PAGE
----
NEWS: September 2, 2010
Technology | Virginia
Crashed State Computers Coming Back Online
Computer problems that have prevented the Department of Motor Vehicles from processing driver's licenses and ID cards for the past several days should be resolved by today, the agency said. Gov. Bob McDonnell's office said computer functions are being restored at 26 agencies affected by the weeklong service disruption.
New Orleans I.G.: Contracting Wasted $1 Million
Former New Orleans Mayor Ray Nagin's administration wasted more than $1 million by relying on a controversial technology contractor, according to a report by the city's inspector general.
New Orleans Times-Picayune
NJ Transit Seeks Wi-Fi Contractor
NJ Transit trains and rail stations may soon be Internet hot spots. The transit agency it is seeking a company to provide wireless broadband service for its 12 rail lines and 165 train stations.
Education | Newark, N.J.
School Chief's Contract
Won't Be Renewed
Clifford Janey's contract as Newark's school superintendent will not be renewed, school officials said, potentially leaving the city looking for a new schools chief days before students begin classes. Critics say Janey's record of accomplishment in Newark has been thin.
Texas Auditing Home-Schooler Numbers
In an attempt to ensure that public-school districts aren't disguising high-school dropouts, the Texas Education Agency is conducting an audit of students who withdrew under the auspice of home schooling--more than 22,000 in 2008.
Ethics | Port Allen, La.
Mayor, Police Chief Indicted for Corruption
Mayor Derek A. Lewis and Police Chief Frederick W. Smith were indicted on charges of racketeering, mail fraud and wire fraud in an ongoing FBI investigation of public corruption. Lewis and Smith are alleged to have accepted bribes totalling at least $18,990.
Baton Rouge Advocate
Public Workforce | The Nation
Postal Service Seeks Wage Curbs
The U.S. Postal Service, seeking to curb wages and benefits and increase its part-time workforce, kicked off collective-bargaining talks with the American Postal Workers Union, which represents 211,000 agency employees. Negotiations with the National Rural Letter Carriers Association are scheduled to begin Sept. 13.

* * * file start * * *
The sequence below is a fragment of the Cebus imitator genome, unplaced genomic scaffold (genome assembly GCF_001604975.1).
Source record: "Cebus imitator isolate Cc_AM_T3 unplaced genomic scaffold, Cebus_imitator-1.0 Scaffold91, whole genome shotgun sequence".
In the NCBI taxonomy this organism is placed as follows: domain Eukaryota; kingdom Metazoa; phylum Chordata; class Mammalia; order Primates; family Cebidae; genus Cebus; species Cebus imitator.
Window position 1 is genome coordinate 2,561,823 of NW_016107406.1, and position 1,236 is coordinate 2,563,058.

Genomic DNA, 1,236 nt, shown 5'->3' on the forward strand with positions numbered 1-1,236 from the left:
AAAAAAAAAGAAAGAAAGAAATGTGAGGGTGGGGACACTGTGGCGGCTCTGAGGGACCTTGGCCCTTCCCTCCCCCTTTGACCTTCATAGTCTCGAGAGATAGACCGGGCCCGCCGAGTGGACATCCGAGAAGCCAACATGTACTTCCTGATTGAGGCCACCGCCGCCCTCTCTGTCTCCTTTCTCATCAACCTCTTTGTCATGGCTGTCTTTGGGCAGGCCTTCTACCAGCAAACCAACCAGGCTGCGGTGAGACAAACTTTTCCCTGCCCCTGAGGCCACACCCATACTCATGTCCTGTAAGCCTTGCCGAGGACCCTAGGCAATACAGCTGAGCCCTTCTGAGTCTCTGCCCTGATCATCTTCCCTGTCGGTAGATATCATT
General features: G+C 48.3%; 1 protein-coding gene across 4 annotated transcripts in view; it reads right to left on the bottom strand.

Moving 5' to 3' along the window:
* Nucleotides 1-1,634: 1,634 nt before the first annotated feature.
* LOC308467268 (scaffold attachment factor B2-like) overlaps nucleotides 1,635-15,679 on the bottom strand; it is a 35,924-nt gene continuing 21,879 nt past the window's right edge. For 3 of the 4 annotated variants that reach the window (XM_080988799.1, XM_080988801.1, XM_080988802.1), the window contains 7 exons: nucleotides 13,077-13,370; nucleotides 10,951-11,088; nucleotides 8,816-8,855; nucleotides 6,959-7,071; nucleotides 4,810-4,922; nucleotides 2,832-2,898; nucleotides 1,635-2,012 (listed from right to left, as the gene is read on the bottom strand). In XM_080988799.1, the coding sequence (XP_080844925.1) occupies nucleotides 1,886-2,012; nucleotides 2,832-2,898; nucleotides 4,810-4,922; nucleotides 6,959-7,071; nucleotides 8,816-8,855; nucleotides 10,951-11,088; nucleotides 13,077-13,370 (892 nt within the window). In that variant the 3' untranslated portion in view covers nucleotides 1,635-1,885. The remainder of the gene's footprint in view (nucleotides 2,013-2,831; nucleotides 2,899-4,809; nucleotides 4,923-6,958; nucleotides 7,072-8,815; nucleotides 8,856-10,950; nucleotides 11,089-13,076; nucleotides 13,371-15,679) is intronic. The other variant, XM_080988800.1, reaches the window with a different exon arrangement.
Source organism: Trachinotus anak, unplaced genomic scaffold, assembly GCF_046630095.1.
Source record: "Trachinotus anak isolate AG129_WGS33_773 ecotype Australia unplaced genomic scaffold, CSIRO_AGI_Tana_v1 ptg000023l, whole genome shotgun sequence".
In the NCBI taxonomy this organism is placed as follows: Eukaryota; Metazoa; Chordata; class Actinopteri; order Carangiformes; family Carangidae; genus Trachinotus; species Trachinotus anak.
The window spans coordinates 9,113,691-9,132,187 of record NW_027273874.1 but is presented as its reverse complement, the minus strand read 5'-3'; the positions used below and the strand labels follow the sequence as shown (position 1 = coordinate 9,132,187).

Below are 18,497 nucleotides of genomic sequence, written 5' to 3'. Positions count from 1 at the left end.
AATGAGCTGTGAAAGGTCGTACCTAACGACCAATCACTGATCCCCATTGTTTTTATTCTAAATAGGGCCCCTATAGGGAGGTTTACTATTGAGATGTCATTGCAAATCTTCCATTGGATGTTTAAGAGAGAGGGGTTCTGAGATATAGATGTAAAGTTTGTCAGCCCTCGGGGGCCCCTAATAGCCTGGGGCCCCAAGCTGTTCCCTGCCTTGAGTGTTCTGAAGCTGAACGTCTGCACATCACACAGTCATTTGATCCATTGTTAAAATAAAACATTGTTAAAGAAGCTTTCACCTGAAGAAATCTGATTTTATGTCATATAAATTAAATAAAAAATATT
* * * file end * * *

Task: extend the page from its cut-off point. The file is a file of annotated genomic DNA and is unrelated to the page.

Furloughed Arizona Workers Get Overtime Pay
A day after a mandatory day off without pay, the Arizona Department of Economic Security called staffers back to work at overtime rates. Agency officials said they faced the risk of federal fines if they didn't process welfare requests in a timely way.
Dallas Police, Fire Unions OK Pay Cuts
In a deal that will save the city about $22.4 million in the coming budget, Dallas' police and fire unions have agreed to take pay cuts and 40 hours of unpaid leave during the next work year.
Dallas Morning News
Finance | Harrisburg, Pa.
County May Sue City over Bond Debt
Two days after the city conceded it would miss a $3.3 million September payment on its general-obligation debt, Dauphin County commissioners upped the ante in the battle over Harrisburg's incinerator debt, authorizing a lawsuit that could force the city to cough up cash for the payment.
Judge Blocks N.Y. from Taxing Tribes' Cigarette Sales
A New York state law to tax cigarettes sold by Indian tribes had barely gotten off the ground Wednesday when a state appellate court judge brought it to a temporary halt, blocking an effort that Gov. David A. Paterson said could help stabilize the state's finances.
New York Times
Transportation | The Washington, D.C., Region
$1 Billion Cost Seen
for Rail Safety Fixes
It will cost the regional transit system almost $1 billion to implement the safety fixes recommended by federal officials after the deadly June 2009 rail crash, Metro officials said. Replacement of 300 of the agency's older rail cars represents the bulk of the costs.
Corrections | Pennsylvania
Judge Halts Prison Project over Bidding
A Commonwealth Court judge halted plans to replace Pennsylvania's Graterford Prison, ruling that state officials violated bidding laws for the $365 million project. The injunction is likely to delay the March 2014 opening of a new 4,100-bed prison.
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“People in the industry are watching in horrified fascination as this unfolds.”
Robin Harris, an Arizona technology analyst, on the failure of a Virginia state-government data-storage unit--technology used by virtually every major company and government in the country--that has wreaked havoc on state agencies' computer networks for more than a week
Washington Post | More quotes
ANALYSIS & COMMENTARY
Health Care | Michael O. Leavitt
of Medicare Reform
The Obama administration credits Medicare's seemingly healthier financial outlook to changes made by the new health-care law. In fact, the legislation has weakened the program. Worse, its changes create the perception of progress, making it more difficult to pursue the reforms that would put Medicare on a sound financial footing so future generations of seniors will benefit.
Sales of liquor in Ohio in fiscal 2010, a record that the state's Division of Liquor Control says is due not to increased consumption--more gallons of liquor were purchased in 1987--but to higher prices
Cleveland Plain Dealer | More data
Summit on the Cost of Government
Sept. 14-15 | Washington, D.C.
American Society for Public Administration
Webinar on Project Management
Sept. 15, 1 p.m. ET
Webinar on Increasing Efficiency and Cost Savings with Purchasing and Prepaid Cards
Sept. 15, 2 p.m. ET | Washington, D.C.
Government Technology magazine
Government Technology Conference/East
Sept. 22-23 | Albany, N.Y.
Annual Leadership Conference
Sept. 24-25 | Anaheim, Calif.
National Association of State Chief Information Officers
Sept. 26-29 | Miami
Full events listings